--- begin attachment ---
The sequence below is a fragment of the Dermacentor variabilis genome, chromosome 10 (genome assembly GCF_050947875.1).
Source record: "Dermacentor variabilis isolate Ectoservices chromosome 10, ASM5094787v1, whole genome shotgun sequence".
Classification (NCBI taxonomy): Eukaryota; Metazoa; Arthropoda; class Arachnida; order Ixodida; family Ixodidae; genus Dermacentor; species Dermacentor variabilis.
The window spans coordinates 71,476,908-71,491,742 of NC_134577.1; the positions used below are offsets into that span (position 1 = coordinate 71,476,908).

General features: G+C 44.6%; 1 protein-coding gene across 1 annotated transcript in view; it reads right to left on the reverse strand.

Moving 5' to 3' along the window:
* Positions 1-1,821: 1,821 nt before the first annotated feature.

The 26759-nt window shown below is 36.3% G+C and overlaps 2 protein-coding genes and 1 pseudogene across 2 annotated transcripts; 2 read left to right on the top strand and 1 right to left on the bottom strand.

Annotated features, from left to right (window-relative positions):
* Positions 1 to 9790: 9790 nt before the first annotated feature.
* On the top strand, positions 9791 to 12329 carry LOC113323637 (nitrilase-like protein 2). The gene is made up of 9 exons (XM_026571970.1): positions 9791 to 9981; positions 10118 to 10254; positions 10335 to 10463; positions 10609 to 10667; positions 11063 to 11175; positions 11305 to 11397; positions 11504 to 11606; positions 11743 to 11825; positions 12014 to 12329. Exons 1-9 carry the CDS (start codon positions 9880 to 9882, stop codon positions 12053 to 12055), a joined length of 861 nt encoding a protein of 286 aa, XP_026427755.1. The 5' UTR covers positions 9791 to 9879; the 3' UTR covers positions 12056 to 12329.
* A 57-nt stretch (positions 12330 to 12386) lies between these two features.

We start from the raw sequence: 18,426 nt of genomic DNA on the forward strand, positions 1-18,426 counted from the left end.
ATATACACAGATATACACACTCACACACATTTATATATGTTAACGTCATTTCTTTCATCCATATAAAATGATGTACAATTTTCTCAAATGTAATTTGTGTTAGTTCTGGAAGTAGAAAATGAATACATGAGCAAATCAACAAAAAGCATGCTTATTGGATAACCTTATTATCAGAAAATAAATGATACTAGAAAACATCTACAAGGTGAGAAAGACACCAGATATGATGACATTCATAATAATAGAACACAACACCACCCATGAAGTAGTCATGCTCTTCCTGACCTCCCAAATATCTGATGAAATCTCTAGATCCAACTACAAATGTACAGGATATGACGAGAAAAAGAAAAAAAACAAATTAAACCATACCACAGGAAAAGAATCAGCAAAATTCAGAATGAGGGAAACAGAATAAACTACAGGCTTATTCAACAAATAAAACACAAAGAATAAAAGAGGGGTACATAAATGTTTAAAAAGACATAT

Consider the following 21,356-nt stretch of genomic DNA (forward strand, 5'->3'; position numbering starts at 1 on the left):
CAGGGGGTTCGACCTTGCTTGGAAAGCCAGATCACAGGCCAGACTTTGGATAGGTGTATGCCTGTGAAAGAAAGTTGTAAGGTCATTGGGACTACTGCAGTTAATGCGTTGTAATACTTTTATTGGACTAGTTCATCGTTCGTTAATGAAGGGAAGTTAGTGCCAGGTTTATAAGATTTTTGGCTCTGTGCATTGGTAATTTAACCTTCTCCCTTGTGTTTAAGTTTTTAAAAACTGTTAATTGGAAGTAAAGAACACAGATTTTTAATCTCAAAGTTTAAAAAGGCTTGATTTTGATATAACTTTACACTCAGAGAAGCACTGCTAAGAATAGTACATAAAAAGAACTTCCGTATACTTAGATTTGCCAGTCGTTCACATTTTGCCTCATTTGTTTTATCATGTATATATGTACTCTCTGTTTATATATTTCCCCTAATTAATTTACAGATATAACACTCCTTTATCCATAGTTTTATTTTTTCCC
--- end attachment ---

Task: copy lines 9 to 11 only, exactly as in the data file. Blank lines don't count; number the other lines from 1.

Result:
Annotated features, from left to right (window-relative positions):
* Positions 1 to 9790: 9790 nt before the first annotated feature.
* On the top strand, positions 9791 to 12329 carry LOC113323637 (nitrilase-like protein 2). The gene is made up of 9 exons (XM_026571970.1): positions 9791 to 9981; positions 10118 to 10254; positions 10335 to 10463; positions 10609 to 10667; positions 11063 to 11175; positions 11305 to 11397; positions 11504 to 11606; positions 11743 to 11825; positions 12014 to 12329. Exons 1-9 carry the CDS (start codon positions 9880 to 9882, stop codon positions 12053 to 12055), a joined length of 861 nt encoding a protein of 286 aa, XP_026427755.1. The 5' UTR covers positions 9791 to 9879; the 3' UTR covers positions 12056 to 12329.